- NEW JERSEY STATE INHERITANCE TAX – State tax requiring the estate to pay tax when certain classifications of beneficiaries receive property under a will. There are currently four classes of beneficiaries, two of which are exempt from inheritance tax.
- NEW JERSEY ESTATE TAX – State tax imposing a tax on estates with assets over a certain specified value. Currently, a New Jersey Estate Tax will be due from all estates with total assets exceeding $2,000,000.00.
- FEDERAL ESTATE TAX – Federal tax imposing a tax on estates with assets over a certain specified value. Currently, a Federal Estate Tax will be due from estates with total assets exceeding $5,490,000.00.
Estate administration is an involved process that requires attention to details and many administrative steps. The assistance of an experienced professional can make the administration process less stressful and streamlined thereby.
Should I create a living will?
A living will is, in fact, a misnomer. We refer to the document as an Advance Directive for Healthcare, which title more accurately describes its purpose. An advance directive is a document which deals with issues that are only relevant during a person’s lifetime, and more narrowly, during a time when a person is unable to make or communicate medical decisions for themselves. It is a very personal document and one should take time and care to insure that it accurately reflects his or her desires. Most people do not discover what an advance directive is until they are going into the hospital for a procedure, a time which is usually mired by emotions and stress – the worst time to be making decisions of this nature. Therefore, we encourage our clients to prepare an Advance Directive for Healthcare along with their other estate planning documents.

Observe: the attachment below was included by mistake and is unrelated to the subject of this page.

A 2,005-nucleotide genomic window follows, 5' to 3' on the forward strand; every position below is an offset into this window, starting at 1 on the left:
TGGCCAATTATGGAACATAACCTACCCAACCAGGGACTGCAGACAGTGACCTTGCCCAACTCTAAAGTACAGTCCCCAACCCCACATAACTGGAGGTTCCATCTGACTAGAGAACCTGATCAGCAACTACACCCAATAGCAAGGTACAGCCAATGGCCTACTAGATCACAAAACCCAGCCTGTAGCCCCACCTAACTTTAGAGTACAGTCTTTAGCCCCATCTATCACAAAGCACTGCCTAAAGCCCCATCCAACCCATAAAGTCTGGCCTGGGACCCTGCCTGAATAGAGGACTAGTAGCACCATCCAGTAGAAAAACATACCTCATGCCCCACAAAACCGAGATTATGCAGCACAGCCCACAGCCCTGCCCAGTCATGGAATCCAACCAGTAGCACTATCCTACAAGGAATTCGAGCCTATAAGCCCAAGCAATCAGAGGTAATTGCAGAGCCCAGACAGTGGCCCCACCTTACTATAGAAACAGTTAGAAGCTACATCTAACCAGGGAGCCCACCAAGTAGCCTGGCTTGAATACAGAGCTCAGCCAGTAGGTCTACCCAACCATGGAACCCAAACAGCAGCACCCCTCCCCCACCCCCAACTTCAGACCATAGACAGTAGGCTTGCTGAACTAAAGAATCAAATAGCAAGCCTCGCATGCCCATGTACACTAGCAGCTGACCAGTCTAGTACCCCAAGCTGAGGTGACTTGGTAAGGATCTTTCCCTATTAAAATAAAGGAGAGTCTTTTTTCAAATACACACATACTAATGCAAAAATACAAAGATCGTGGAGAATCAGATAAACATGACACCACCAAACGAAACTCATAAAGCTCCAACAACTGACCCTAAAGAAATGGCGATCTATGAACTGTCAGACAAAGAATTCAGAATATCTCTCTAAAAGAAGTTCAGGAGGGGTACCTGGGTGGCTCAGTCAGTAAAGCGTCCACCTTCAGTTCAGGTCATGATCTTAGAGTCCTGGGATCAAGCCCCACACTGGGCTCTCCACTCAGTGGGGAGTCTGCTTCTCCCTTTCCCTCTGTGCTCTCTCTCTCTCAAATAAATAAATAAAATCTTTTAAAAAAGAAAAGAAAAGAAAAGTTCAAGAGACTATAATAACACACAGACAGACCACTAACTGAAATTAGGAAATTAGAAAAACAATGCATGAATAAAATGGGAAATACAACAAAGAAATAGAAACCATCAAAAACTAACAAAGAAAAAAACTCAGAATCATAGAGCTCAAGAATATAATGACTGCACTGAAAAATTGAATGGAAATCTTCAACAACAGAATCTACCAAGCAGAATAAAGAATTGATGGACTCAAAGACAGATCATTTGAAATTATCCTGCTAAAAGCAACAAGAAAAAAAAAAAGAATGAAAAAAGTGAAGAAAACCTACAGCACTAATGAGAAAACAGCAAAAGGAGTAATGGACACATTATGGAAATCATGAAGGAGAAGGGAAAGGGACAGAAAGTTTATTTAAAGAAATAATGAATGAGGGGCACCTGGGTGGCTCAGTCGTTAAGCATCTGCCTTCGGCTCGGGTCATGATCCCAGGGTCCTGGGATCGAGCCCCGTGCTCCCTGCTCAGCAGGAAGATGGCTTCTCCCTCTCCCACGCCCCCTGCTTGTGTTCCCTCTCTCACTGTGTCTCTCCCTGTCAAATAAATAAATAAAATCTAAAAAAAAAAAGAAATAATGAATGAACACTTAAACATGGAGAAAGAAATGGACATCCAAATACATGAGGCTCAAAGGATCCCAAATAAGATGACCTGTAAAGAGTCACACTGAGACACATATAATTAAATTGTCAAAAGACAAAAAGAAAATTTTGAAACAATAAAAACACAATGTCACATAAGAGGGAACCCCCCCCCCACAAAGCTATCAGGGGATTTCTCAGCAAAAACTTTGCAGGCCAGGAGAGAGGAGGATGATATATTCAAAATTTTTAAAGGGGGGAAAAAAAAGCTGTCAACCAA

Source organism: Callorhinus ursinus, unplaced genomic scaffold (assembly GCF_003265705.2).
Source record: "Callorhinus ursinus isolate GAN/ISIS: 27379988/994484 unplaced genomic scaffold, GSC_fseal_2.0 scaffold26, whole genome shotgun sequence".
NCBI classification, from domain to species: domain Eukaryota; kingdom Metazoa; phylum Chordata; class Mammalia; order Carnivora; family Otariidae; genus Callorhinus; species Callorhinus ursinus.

Following we will set forth some issues which should be addressed in the Advance Directive for Healthcare:
Advance Instruction – If you are unable to communicate your wishes to a physician because of your then current medical state, what do you want your loved ones and your physicians to know? Again, this is a very personal document and should be treated as such. The document could be very specific, or set forth broad principles. There is no right or wrong answer – it is what you want that matters.
Appointment of Medical Durable Power of Attorney – If you are unable to communicate your wishes to a physician because of your then current medical state, who do you want to communicate your wishes? This person or these people should be people who know and understand your desires and will implement them if you are unable. They will work with your physicians and have access to your medical information. Your physicians will look to them to make the decisions that you would make if you were able to make them.
An Advance Directive for Healthcare is just one document in the arsenal of planning documents a person may utilize to effectuate their wishes. The assistance of an experienced professional may be useful in making your decision.